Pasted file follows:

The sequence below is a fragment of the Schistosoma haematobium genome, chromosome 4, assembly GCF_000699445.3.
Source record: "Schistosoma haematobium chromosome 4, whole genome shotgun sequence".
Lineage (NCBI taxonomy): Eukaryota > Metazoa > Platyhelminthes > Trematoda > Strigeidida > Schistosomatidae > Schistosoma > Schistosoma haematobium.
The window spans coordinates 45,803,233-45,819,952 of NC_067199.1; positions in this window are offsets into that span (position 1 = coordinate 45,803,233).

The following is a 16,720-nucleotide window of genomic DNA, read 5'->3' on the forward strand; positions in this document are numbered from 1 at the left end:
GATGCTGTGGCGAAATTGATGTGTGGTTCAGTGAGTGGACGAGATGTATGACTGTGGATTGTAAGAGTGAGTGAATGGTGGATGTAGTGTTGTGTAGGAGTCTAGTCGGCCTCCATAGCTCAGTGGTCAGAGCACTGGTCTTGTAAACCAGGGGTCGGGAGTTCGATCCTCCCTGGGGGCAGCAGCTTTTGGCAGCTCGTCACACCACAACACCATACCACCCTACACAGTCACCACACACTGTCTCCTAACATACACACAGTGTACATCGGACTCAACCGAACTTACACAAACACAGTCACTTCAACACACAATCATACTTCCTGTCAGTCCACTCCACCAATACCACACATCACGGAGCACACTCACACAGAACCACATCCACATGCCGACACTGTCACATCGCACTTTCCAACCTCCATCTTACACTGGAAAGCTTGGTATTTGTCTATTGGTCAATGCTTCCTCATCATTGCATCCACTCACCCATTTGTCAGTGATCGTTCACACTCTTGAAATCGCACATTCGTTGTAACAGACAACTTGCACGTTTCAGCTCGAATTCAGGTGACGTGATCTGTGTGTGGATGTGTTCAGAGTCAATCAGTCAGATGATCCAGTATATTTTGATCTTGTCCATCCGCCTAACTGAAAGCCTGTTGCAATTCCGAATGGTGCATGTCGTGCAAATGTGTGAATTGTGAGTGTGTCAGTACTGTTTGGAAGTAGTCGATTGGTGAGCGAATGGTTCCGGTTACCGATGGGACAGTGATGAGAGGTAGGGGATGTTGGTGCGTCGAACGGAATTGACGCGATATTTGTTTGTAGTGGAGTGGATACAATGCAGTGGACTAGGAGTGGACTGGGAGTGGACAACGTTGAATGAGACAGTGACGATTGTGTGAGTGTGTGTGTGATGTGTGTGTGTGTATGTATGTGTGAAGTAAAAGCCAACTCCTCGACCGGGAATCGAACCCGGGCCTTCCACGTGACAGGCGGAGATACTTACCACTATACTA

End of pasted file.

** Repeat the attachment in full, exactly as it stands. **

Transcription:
The sequence below is a fragment of the Schistosoma haematobium genome, chromosome 4, assembly GCF_000699445.3.
Source record: "Schistosoma haematobium chromosome 4, whole genome shotgun sequence".
Lineage (NCBI taxonomy): Eukaryota > Metazoa > Platyhelminthes > Trematoda > Strigeidida > Schistosomatidae > Schistosoma > Schistosoma haematobium.
The window spans coordinates 45,803,233-45,819,952 of NC_067199.1; positions in this window are offsets into that span (position 1 = coordinate 45,803,233).

The following is a 16,720-nucleotide window of genomic DNA, read 5'->3' on the forward strand; positions in this document are numbered from 1 at the left end:
GATGCTGTGGCGAAATTGATGTGTGGTTCAGTGAGTGGACGAGATGTATGACTGTGGATTGTAAGAGTGAGTGAATGGTGGATGTAGTGTTGTGTAGGAGTCTAGTCGGCCTCCATAGCTCAGTGGTCAGAGCACTGGTCTTGTAAACCAGGGGTCGGGAGTTCGATCCTCCCTGGGGGCAGCAGCTTTTGGCAGCTCGTCACACCACAACACCATACCACCCTACACAGTCACCACACACTGTCTCCTAACATACACACAGTGTACATCGGACTCAACCGAACTTACACAAACACAGTCACTTCAACACACAATCATACTTCCTGTCAGTCCACTCCACCAATACCACACATCACGGAGCACACTCACACAGAACCACATCCACATGCCGACACTGTCACATCGCACTTTCCAACCTCCATCTTACACTGGAAAGCTTGGTATTTGTCTATTGGTCAATGCTTCCTCATCATTGCATCCACTCACCCATTTGTCAGTGATCGTTCACACTCTTGAAATCGCACATTCGTTGTAACAGACAACTTGCACGTTTCAGCTCGAATTCAGGTGACGTGATCTGTGTGTGGATGTGTTCAGAGTCAATCAGTCAGATGATCCAGTATATTTTGATCTTGTCCATCCGCCTAACTGAAAGCCTGTTGCAATTCCGAATGGTGCATGTCGTGCAAATGTGTGAATTGTGAGTGTGTCAGTACTGTTTGGAAGTAGTCGATTGGTGAGCGAATGGTTCCGGTTACCGATGGGACAGTGATGAGAGGTAGGGGATGTTGGTGCGTCGAACGGAATTGACGCGATATTTGTTTGTAGTGGAGTGGATACAATGCAGTGGACTAGGAGTGGACTGGGAGTGGACAACGTTGAATGAGACAGTGACGATTGTGTGAGTGTGTGTGTGATGTGTGTGTGTGTATGTATGTGTGAAGTAAAAGCCAACTCCTCGACCGGGAATCGAACCCGGGCCTTCCACGTGACAGGCGGAGATACTTACCACTATACTA